I just learned an interesting factoid that I want to share with you. The image below is a picture of the tallest mountain in the world. Do you know which is it?
If you answered Mount Everest you are correct. This mountain is over 29,000 feet high and has a lot of name recognition in the world. But let me ask the above question in a different way. When measured from the center of the Earth, which is the tallest mountain in the world? Or alternatively, the summit of which mountain is closer to outer space? Surprisingly the answer is not “Everest” but rather the mountain in the picture below. Do you know its name?
This is a volcano in Ecuador called Chimborazo and it is 20,564 feet tall when measured from sea level. However, when measured from the center of the Earth, Chimborazo is 1.35 miles taller than Everest and therefore also closer to outer space! In fact, when measured in this manner, Everest is the fifth highest mountain in the world with the second, third, and fourth positions occupied by the mountains Huascaran in Peru, Cotopaxi also in Ecuador, and Kilimanjaro in Tanzania, respectively.
The reason for this surprising fact is that the Earth is not a perfect sphere. Due to the Earth’s rotation, the land and the sea around the equator bulge outward. Someone standing at sea level on the Earth’s poles is about 13 miles closer to the center of the Earth than someone standing at sea level on the equator. Because Chimborazo is located 1 degree south of the equator it sits on top of this bulge, whereas Everest which is 28 degrees north of the equator is not “pushed up” as much.
When I learned about this my first thought was: what about the Death Zone?
The Death Zone is found in high mountains above an elevation of 26,000 feet. At this altitude the abundance of oxygen is only 1/3 of that found at sea level and the human body is incapable of adapting effectively. The death zone is one of the reasons Everest is so hard to climb and also why the route to the top in this area of the mountain is littered with the bodies of dead climbers. I reasoned that if Chimborazo is closer to outer space than Everest, then it should also have a death zone. As it turns out this is not the case because the Earth’s atmosphere also bulges out around the equator. As a result of this, the summit of Chimborazo is safely below the death zone and the human body can function in the thin atmosphere of the summit if allowed the time for adaptation to high altitudes.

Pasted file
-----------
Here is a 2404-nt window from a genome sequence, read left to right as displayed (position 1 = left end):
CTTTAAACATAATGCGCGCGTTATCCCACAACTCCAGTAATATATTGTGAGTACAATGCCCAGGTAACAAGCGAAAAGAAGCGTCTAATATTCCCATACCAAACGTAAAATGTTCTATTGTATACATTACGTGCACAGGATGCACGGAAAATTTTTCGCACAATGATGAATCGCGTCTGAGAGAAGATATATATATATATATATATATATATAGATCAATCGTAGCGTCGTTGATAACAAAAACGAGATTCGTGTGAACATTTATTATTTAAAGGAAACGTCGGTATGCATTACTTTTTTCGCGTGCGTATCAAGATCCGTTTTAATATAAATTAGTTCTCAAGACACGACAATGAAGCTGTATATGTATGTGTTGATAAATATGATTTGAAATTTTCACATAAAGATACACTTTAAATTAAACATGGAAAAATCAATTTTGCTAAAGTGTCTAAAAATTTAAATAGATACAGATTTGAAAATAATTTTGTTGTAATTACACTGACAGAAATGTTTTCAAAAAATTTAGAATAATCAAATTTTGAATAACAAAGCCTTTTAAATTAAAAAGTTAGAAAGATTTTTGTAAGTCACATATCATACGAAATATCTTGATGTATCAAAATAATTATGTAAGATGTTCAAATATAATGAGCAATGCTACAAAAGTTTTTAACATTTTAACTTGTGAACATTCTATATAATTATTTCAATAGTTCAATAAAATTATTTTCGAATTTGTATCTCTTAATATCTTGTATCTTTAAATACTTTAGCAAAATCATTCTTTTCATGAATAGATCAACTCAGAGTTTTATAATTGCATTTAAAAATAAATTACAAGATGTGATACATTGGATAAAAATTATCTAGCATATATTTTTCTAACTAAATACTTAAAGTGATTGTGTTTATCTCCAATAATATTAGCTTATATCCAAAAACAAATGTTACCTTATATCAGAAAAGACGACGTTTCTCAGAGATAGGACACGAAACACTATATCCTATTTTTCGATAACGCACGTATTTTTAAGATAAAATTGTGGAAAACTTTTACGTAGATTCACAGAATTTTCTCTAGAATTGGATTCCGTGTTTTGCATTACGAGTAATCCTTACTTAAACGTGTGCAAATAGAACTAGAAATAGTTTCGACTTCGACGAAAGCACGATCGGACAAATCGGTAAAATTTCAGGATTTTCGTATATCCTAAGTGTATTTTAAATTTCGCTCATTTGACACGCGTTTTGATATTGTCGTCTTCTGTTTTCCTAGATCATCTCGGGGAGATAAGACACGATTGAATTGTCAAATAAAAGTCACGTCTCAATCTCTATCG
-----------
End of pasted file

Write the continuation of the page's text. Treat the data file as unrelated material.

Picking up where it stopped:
So there you have it. Now next time someone says that Everest is the tallest mountain, you can impress everyone by saying, “Wait a minute…” and proceed to set the record straight. Remember to reference this blog as your source. Thanks!
Everest photo credit: Rupert Taylor-Price / Foter.com / CC BYChimborazo photo credit: apgwhite / Foter.com / CC BY-NC-ND ***If you like this blog you can have links to each week's posts delivered to your e-mail address. Please click here.
This cartoon reminded me of a conversation I had with a Muslim when I was in grad school. I started asking him questions about the way women were treated in his and many other similar countries. I was very surprised when he let me know that what I considered oppression, paternalism, and sexism, he called "respect." He went on to tell me how dismayed he was over the way women were not respected in the United States. He said that in his country no man would allow his wife, sister, or daughter to go out to the streets alone by herself, especially wearing revealing clothing.
Of course I was not swayed by his arguments, but it always amazes me how some of the things that are abhorred by one culture are considered rock solid values in another. Idealistically I always like to think that "What divides us pales in comparison to what unites us." But with such strong cultural differences that we feel so passionately about separating us, is there any chance we will ever work together to deal with the challenges facing our world?
Not all pictures are worth 1000 words. Some like this one are worth a whole library's worth of writing!